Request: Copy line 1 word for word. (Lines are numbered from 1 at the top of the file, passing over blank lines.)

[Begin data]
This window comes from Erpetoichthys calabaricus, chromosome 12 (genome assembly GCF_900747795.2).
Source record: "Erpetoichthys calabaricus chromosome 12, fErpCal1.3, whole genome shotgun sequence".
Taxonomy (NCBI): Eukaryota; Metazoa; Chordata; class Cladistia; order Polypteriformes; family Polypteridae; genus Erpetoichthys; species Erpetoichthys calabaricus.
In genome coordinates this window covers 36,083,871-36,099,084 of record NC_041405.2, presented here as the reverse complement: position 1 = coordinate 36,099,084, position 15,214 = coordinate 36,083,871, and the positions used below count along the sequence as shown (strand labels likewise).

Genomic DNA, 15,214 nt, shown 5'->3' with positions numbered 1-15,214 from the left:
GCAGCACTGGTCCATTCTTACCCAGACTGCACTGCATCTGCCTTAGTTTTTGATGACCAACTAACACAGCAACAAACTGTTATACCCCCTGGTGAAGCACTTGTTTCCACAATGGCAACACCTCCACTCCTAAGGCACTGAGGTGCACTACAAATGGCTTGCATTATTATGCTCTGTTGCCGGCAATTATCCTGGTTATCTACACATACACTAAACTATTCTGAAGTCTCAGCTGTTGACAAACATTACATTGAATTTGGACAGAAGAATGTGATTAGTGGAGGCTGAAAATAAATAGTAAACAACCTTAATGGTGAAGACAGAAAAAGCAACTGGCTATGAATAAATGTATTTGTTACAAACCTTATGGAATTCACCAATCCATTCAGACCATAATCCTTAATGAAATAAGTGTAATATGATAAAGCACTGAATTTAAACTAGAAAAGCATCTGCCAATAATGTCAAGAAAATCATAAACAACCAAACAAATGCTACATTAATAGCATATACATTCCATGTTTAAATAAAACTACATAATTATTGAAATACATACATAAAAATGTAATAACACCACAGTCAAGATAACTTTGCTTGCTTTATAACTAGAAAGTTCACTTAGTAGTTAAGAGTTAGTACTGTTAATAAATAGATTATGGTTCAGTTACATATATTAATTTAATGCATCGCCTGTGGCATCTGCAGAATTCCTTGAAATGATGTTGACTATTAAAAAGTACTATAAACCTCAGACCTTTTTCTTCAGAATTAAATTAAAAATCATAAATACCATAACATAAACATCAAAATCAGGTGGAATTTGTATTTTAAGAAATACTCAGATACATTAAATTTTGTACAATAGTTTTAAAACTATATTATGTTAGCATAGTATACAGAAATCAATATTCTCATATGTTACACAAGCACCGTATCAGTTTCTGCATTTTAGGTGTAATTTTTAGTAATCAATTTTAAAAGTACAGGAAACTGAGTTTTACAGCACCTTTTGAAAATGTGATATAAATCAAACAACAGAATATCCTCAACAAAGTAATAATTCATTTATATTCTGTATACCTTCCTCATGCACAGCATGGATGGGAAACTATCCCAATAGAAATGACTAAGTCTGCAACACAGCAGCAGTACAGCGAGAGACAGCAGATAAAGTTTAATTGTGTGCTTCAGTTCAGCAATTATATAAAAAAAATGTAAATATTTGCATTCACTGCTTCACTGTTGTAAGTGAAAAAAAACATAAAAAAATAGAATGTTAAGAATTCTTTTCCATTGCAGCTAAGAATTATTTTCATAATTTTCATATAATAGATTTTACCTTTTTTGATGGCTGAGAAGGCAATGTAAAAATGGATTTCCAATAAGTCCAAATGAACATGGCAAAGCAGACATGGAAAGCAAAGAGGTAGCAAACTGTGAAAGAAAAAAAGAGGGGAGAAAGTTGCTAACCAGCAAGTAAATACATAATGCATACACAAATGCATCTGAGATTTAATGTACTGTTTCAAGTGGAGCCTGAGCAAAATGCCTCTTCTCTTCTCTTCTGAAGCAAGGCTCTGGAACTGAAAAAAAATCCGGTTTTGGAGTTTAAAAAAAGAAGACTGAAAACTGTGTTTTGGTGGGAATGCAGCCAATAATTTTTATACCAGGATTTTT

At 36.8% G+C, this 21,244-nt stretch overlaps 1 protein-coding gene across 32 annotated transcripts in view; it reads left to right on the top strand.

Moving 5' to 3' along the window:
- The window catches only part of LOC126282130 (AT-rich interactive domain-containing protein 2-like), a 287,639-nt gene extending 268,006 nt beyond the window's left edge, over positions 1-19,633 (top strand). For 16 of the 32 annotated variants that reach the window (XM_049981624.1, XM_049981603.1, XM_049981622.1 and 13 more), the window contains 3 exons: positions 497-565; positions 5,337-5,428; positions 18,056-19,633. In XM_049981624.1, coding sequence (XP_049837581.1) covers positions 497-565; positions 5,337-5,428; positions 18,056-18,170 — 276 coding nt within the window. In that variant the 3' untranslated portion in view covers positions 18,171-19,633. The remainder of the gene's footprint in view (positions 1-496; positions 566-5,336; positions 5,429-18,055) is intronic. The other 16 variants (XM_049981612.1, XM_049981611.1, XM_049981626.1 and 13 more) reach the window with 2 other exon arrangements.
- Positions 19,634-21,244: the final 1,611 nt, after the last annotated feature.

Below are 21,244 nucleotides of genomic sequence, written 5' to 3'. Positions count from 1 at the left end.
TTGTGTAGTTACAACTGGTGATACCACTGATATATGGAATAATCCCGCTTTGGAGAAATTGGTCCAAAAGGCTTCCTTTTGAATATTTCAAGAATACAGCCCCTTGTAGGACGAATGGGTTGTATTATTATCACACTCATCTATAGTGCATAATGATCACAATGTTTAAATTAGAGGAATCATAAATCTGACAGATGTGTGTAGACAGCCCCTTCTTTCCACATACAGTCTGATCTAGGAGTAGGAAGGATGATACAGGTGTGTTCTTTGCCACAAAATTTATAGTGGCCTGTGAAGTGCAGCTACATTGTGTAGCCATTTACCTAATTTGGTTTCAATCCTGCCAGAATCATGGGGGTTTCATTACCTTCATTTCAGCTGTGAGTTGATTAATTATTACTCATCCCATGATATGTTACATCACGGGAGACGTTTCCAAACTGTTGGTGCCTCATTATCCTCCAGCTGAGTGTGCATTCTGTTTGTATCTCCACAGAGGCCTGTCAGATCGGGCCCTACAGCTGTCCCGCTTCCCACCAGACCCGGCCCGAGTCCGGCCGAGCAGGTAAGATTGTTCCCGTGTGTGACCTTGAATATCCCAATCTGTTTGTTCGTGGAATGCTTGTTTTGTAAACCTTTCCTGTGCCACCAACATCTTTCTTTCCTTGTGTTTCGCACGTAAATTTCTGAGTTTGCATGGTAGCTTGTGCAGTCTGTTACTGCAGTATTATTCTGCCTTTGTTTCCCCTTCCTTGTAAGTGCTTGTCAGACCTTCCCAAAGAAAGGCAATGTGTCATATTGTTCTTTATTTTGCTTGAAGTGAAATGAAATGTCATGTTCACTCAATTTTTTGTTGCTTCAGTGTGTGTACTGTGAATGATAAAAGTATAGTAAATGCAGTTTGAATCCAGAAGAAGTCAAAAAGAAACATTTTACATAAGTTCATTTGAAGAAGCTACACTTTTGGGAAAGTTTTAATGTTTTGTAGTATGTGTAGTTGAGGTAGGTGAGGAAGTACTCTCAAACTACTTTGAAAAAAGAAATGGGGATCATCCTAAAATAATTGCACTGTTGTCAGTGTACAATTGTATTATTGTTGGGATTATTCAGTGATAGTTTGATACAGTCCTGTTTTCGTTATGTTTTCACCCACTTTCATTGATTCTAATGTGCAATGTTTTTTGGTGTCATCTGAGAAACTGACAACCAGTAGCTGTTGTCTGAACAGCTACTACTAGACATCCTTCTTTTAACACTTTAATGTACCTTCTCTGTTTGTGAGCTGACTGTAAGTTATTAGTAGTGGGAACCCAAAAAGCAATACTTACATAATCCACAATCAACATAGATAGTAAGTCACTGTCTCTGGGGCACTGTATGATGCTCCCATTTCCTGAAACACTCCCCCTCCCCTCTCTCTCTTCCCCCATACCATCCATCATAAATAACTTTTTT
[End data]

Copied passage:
This window comes from Erpetoichthys calabaricus, chromosome 12 (genome assembly GCF_900747795.2).